THE BLOG
04/03/2010 05:12 am ET Updated May 25, 2011

God And Politics

In the State of the Union, Obama invoked Kennedy and Regan in the same sentence in reference to their vision of a world without nuclear weapons. This got me thinking about what other things both parties have in common.

God.

Obama ended his speech saying "God Bless You, God Bless the United States of America." This has recently become the standard presidential way to sign off. But the use of "God Bless America" was first uttered in a presidential speech by -- are you ready -- Nixon, in 1973, while trying to manage the Watergate scandal.

According to David Domke and Kevin Coe, authors of The God Strategy: How Religion Became a Political Weapon in America, Presidents from Roosevelt to Carter did sometimes make requests for God's blessing, such as "May God give us wisdom" or "With God's help," but it was the galloping Regan who popularized God with invocations in 90 percent of his speeches. Clinton and George W. Bush followed respectively, with the high and mid eighty percentages.

Is our modern world so much more complicated that we now need God more? Are our current leaders more strongly religious than their predecessors; or is placing the noun God in a speech, as Domke and Coe suggest, a savvy way to "pass the God and Country test? "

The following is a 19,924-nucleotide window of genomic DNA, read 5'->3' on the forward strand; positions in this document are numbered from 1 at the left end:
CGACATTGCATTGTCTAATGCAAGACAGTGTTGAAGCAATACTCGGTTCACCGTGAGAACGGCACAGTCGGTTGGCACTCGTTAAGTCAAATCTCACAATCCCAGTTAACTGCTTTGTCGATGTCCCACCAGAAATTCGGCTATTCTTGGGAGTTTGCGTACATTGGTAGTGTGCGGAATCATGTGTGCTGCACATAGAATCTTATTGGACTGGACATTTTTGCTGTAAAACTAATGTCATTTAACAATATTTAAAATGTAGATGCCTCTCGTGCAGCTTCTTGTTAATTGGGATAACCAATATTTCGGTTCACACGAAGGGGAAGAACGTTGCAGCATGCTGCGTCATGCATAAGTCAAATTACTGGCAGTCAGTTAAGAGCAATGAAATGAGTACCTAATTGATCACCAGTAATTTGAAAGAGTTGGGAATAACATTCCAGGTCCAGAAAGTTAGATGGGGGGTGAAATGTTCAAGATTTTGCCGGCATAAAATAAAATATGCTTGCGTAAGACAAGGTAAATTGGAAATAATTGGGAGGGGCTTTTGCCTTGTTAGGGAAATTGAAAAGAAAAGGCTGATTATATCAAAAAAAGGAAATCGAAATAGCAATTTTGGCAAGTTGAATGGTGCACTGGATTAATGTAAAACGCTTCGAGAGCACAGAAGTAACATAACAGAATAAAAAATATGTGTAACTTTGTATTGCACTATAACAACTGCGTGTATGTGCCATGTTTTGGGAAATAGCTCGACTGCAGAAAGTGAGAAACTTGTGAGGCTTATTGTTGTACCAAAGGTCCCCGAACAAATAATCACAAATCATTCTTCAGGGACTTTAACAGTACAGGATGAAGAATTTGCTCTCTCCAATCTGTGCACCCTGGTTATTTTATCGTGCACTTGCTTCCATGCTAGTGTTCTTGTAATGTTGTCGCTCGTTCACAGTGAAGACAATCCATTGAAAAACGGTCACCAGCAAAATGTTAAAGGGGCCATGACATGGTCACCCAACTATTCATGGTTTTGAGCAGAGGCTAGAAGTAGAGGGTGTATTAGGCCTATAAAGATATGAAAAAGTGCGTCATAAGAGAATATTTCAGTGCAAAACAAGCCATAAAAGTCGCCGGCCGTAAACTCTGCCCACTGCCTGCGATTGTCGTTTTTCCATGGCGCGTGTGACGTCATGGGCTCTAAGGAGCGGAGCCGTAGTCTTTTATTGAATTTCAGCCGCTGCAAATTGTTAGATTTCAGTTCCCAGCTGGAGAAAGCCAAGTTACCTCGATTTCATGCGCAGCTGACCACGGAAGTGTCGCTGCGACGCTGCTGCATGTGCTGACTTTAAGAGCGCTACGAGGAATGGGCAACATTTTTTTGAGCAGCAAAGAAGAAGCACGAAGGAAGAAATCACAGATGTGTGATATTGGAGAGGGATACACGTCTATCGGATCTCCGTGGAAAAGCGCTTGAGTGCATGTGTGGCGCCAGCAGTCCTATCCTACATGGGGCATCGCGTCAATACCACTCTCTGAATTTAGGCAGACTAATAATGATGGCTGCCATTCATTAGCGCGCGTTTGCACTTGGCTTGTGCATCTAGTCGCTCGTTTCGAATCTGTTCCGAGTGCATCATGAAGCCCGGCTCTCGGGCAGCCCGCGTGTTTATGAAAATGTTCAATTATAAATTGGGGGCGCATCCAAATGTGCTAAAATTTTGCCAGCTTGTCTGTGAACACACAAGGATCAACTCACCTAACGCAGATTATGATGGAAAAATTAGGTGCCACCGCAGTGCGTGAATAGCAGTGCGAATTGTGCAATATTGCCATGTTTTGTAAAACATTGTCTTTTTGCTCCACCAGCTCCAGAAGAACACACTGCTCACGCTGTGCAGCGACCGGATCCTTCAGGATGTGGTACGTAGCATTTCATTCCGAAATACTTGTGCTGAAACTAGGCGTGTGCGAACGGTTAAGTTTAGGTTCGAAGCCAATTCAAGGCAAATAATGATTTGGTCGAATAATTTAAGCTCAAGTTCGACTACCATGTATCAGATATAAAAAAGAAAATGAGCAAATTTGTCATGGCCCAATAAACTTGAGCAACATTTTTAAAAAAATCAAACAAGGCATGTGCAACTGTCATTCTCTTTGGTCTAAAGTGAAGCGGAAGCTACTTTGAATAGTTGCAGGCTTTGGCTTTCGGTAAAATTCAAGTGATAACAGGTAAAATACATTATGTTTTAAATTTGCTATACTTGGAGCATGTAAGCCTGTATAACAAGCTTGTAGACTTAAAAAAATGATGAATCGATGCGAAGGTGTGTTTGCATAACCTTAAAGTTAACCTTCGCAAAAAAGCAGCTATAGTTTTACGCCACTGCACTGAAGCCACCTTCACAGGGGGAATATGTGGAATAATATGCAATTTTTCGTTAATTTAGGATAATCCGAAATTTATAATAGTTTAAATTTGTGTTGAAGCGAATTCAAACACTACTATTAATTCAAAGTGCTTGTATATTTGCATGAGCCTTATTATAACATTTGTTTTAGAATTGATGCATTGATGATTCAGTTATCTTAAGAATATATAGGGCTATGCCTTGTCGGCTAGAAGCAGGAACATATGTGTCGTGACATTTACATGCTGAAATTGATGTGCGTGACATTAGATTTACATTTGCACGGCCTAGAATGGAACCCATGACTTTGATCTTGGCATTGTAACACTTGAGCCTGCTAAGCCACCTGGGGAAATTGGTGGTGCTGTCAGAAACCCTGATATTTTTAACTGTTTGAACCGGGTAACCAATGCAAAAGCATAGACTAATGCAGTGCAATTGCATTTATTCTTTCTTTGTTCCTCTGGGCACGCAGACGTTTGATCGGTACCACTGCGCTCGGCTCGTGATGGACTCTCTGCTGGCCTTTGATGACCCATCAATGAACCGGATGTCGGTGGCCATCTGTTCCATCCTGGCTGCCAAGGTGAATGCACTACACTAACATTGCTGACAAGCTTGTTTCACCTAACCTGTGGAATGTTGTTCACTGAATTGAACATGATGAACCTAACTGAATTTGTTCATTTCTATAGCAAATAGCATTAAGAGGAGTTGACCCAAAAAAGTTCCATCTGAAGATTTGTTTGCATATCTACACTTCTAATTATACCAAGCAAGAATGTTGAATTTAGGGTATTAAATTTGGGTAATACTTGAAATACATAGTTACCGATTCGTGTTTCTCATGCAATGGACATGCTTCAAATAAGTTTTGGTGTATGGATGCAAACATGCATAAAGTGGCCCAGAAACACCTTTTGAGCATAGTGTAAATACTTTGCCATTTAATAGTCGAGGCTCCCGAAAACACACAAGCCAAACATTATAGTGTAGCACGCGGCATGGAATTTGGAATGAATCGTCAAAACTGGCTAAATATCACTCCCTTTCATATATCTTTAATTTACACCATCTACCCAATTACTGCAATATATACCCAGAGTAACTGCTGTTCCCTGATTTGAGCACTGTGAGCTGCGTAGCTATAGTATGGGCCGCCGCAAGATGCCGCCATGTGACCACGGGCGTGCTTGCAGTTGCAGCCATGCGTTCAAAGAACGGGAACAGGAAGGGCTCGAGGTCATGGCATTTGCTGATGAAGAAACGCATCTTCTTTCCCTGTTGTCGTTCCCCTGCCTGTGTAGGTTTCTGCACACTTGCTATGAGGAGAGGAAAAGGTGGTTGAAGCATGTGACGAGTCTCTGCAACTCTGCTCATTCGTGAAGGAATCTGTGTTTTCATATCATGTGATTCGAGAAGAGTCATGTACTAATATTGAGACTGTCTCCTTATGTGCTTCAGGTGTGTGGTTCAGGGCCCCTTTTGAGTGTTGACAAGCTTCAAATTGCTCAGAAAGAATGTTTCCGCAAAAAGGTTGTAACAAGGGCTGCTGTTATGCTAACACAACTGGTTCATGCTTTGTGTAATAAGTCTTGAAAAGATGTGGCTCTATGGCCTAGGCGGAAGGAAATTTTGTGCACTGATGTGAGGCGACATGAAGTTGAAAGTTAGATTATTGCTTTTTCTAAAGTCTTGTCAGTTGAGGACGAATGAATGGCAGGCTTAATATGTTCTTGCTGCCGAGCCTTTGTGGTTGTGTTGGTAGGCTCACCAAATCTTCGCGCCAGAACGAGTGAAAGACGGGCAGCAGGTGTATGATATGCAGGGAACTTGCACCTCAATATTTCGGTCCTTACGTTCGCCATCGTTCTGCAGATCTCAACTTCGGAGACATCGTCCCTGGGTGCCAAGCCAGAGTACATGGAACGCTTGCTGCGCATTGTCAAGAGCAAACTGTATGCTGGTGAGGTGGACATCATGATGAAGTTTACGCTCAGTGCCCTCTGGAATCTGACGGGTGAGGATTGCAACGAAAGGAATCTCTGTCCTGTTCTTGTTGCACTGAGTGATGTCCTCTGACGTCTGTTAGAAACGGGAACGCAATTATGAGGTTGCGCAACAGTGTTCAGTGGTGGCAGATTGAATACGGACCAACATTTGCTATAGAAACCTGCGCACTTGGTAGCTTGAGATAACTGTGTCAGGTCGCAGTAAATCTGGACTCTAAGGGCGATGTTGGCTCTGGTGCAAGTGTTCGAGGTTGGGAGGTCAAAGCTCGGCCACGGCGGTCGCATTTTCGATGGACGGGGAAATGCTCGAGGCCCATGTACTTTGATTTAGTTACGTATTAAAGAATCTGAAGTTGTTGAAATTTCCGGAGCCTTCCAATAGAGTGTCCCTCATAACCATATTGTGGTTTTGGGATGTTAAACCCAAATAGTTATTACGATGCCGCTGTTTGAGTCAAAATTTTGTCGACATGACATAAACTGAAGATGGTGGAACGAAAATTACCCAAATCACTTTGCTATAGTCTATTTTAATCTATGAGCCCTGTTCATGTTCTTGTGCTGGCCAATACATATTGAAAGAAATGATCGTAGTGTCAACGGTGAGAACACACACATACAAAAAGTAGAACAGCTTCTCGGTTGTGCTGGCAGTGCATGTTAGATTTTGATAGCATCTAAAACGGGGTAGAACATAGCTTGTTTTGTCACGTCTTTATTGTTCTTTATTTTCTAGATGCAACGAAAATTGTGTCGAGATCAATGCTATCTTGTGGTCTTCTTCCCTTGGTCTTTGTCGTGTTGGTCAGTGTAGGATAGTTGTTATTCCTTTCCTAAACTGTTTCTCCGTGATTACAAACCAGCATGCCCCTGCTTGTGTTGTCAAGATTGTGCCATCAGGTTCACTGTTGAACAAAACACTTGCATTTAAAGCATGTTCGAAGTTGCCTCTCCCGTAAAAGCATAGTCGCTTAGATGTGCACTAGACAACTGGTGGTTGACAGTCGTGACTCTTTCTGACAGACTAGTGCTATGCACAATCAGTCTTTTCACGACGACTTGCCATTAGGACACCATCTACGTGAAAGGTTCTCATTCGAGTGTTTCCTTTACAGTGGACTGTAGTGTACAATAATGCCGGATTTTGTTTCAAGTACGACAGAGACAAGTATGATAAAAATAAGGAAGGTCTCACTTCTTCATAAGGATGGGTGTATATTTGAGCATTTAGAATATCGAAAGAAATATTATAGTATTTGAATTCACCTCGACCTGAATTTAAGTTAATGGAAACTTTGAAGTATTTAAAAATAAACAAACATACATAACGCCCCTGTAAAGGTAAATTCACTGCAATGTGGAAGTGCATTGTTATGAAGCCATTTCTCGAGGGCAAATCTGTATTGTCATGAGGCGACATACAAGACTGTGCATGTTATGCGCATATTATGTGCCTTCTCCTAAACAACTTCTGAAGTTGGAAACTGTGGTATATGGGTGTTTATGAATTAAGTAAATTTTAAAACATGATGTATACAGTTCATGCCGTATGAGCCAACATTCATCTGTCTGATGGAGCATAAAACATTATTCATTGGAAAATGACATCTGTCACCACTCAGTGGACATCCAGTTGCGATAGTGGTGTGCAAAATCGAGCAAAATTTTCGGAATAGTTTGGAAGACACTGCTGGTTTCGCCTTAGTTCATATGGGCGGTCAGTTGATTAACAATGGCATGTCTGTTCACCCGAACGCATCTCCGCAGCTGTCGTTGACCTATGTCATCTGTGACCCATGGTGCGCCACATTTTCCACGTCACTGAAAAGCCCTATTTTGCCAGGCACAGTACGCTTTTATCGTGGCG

According to a 2008 poll taken by The Washington Post, 92 percent of Americans believe in God. And despite the separation of Church and State, first traced in a letter of Thomas Jefferson in 1802 to Danbury Baptists, we can't take God out of government. Separation of Church and State in America was originally intended to protect each individual's religious conscious, allow freedom of thought, and religious tolerance. Fortunately, the law also protects the State from being powered by one official religious authority, such as the Church of England.

God is not separate from anything, or anyone. So it's impossible to prevent God from being visible in our government.

Our current pledge of allegiance contains the phrase, "One nation under God, indivisible, with liberty and justice for all."The words under God were added to the original sentence of 1892, in response to a Communist threat perceived by President Eisenhower in 1954. But was the sentence altered to mean it's our nation that's indivisible, or God that's indivisible -- with liberty and justice for all?

The presence of God is everywhere, even on our money. On almost every coin and dollar the same line is printed: In God We Trust. (Take note, if you possess currency that does not include this line, you have a collector's item.) What many people don't know is that In God We Trust became the official motto of the United States in 1956. It replaced E Pluribus Unum which appears on the Great Seal of the United States, because that phrase was never officially legislated.

The way I see it, E Pluribus Unum remains important, because we are One. Not just individual states that comprise our nation, but as individuals who comprise our world. And it's time to trust in our individual selves to create the world we want to see.

All the best,

Yehuda